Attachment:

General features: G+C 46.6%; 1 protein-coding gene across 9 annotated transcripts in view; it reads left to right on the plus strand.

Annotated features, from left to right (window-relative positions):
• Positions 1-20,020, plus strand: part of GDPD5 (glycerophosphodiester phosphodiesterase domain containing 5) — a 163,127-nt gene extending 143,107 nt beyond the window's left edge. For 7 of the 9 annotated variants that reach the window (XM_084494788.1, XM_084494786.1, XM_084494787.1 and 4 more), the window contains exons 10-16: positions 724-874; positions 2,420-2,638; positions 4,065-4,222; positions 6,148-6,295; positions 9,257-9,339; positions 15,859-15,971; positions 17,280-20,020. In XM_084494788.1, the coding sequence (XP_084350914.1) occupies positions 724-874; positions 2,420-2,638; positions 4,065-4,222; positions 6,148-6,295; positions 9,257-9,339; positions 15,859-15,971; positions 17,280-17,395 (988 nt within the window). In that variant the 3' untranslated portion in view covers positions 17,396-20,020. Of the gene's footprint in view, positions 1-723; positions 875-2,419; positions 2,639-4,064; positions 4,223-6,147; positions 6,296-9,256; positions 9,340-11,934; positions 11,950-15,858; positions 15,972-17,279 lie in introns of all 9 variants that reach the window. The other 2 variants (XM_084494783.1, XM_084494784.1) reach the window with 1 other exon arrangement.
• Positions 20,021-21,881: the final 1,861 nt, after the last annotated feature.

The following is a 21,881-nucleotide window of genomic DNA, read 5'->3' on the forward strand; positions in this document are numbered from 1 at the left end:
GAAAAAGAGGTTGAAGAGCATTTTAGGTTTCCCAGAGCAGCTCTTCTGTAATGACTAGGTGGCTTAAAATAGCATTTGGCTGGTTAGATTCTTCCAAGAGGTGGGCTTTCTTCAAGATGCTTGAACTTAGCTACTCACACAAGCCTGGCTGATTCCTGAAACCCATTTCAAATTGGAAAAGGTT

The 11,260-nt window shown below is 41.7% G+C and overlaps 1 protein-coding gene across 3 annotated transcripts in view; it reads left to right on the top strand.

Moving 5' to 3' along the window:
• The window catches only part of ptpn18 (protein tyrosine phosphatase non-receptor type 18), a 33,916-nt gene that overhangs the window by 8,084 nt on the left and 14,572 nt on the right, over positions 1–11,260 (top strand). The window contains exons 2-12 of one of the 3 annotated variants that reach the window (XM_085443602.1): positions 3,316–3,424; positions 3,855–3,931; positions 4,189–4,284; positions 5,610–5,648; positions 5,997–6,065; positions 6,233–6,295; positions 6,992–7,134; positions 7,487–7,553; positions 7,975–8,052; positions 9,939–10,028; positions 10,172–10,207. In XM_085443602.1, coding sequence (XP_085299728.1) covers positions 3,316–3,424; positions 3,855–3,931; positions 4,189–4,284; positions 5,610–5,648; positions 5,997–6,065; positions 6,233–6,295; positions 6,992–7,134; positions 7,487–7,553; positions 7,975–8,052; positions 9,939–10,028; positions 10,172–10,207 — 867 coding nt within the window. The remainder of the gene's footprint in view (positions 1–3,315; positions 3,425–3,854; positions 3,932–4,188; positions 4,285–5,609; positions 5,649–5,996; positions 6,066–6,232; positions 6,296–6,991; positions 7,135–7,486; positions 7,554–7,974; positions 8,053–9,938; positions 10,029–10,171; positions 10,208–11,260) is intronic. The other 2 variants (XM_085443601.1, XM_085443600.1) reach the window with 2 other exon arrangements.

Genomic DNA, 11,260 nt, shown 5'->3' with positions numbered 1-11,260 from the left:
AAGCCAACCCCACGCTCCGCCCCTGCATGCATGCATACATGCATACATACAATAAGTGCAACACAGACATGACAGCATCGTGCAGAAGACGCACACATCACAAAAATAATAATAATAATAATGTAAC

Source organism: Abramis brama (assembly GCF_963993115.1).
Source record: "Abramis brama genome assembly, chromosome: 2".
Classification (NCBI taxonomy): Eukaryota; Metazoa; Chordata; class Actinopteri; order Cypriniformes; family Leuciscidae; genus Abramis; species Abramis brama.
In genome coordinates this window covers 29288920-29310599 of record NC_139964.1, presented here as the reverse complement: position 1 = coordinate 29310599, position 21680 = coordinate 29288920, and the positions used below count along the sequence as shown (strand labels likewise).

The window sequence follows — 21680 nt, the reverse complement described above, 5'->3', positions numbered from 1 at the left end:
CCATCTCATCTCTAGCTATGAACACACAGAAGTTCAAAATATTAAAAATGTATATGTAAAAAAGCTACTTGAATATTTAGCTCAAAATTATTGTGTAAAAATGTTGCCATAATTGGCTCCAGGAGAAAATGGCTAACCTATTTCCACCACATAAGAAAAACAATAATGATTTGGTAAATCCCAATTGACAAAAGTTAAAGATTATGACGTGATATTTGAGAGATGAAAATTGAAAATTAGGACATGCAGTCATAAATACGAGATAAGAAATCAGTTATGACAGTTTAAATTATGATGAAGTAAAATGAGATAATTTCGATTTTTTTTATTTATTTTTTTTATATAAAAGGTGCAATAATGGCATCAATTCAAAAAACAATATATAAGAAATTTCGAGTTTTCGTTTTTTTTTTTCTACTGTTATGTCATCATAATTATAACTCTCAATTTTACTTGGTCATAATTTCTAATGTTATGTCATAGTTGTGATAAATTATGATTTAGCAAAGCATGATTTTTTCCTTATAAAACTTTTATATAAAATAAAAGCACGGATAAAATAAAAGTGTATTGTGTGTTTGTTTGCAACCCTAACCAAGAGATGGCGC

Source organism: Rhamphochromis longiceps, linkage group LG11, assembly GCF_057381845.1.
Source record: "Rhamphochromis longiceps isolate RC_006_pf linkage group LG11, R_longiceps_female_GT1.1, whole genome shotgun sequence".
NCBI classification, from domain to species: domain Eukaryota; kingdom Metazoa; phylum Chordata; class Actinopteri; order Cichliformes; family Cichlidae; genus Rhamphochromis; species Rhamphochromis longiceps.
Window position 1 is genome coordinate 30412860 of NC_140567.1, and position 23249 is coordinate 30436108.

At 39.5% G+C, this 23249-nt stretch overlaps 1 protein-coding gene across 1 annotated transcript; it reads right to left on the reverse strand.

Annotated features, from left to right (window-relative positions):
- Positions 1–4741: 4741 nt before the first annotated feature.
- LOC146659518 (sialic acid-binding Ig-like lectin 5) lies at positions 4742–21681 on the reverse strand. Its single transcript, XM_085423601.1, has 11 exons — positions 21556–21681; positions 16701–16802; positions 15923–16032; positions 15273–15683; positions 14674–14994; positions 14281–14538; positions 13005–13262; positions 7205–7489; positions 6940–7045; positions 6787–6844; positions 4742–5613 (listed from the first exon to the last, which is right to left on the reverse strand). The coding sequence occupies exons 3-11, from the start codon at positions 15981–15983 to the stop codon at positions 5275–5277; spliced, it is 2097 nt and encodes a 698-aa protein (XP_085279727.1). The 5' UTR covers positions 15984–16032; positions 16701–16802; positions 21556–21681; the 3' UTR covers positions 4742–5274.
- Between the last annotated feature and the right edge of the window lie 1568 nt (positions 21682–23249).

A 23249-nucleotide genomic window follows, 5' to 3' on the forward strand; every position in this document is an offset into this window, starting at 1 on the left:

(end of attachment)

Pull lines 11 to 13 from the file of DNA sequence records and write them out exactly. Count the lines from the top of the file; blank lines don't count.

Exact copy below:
AAGCCAACCCCACGCTCCGCCCCTGCATGCATGCATACATGCATACATACAATAAGTGCAACACAGACATGACAGCATCGTGCAGAAGACGCACACATCACAAAAATAATAATAATAATAATGTAAC

Source organism: Abramis brama (assembly GCF_963993115.1).
Source record: "Abramis brama genome assembly, chromosome: 2".